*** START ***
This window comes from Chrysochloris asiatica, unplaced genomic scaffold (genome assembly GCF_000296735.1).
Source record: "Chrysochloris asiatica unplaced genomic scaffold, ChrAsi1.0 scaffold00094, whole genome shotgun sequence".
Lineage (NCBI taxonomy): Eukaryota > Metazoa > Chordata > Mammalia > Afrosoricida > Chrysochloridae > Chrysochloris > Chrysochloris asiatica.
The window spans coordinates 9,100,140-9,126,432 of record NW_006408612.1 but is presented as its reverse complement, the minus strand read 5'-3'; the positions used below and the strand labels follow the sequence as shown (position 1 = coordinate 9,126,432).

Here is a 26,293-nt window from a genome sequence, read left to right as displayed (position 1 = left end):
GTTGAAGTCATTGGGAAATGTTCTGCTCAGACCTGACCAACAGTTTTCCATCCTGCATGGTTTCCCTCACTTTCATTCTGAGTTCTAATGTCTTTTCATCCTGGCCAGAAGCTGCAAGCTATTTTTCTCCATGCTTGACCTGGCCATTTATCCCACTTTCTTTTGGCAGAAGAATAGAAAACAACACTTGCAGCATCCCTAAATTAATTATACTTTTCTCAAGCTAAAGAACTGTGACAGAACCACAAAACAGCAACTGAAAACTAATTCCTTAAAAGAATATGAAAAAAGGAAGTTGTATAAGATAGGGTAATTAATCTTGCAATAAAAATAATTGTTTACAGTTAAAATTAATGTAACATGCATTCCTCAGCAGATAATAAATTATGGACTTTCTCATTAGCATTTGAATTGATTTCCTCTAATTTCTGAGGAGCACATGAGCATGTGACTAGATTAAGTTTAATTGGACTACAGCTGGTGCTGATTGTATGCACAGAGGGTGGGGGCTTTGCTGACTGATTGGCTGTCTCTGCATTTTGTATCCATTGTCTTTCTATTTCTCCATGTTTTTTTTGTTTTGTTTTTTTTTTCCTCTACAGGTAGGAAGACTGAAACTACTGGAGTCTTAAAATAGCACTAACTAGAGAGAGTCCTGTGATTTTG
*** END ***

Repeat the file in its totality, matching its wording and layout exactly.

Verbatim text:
This window comes from Chrysochloris asiatica, unplaced genomic scaffold (genome assembly GCF_000296735.1).
Source record: "Chrysochloris asiatica unplaced genomic scaffold, ChrAsi1.0 scaffold00094, whole genome shotgun sequence".
Lineage (NCBI taxonomy): Eukaryota > Metazoa > Chordata > Mammalia > Afrosoricida > Chrysochloridae > Chrysochloris > Chrysochloris asiatica.
The window spans coordinates 9,100,140-9,126,432 of record NW_006408612.1 but is presented as its reverse complement, the minus strand read 5'-3'; the positions used below and the strand labels follow the sequence as shown (position 1 = coordinate 9,126,432).

Here is a 26,293-nt window from a genome sequence, read left to right as displayed (position 1 = left end):
GTTGAAGTCATTGGGAAATGTTCTGCTCAGACCTGACCAACAGTTTTCCATCCTGCATGGTTTCCCTCACTTTCATTCTGAGTTCTAATGTCTTTTCATCCTGGCCAGAAGCTGCAAGCTATTTTTCTCCATGCTTGACCTGGCCATTTATCCCACTTTCTTTTGGCAGAAGAATAGAAAACAACACTTGCAGCATCCCTAAATTAATTATACTTTTCTCAAGCTAAAGAACTGTGACAGAACCACAAAACAGCAACTGAAAACTAATTCCTTAAAAGAATATGAAAAAAGGAAGTTGTATAAGATAGGGTAATTAATCTTGCAATAAAAATAATTGTTTACAGTTAAAATTAATGTAACATGCATTCCTCAGCAGATAATAAATTATGGACTTTCTCATTAGCATTTGAATTGATTTCCTCTAATTTCTGAGGAGCACATGAGCATGTGACTAGATTAAGTTTAATTGGACTACAGCTGGTGCTGATTGTATGCACAGAGGGTGGGGGCTTTGCTGACTGATTGGCTGTCTCTGCATTTTGTATCCATTGTCTTTCTATTTCTCCATGTTTTTTTTGTTTTGTTTTTTTTTTCCTCTACAGGTAGGAAGACTGAAACTACTGGAGTCTTAAAATAGCACTAACTAGAGAGAGTCCTGTGATTTTG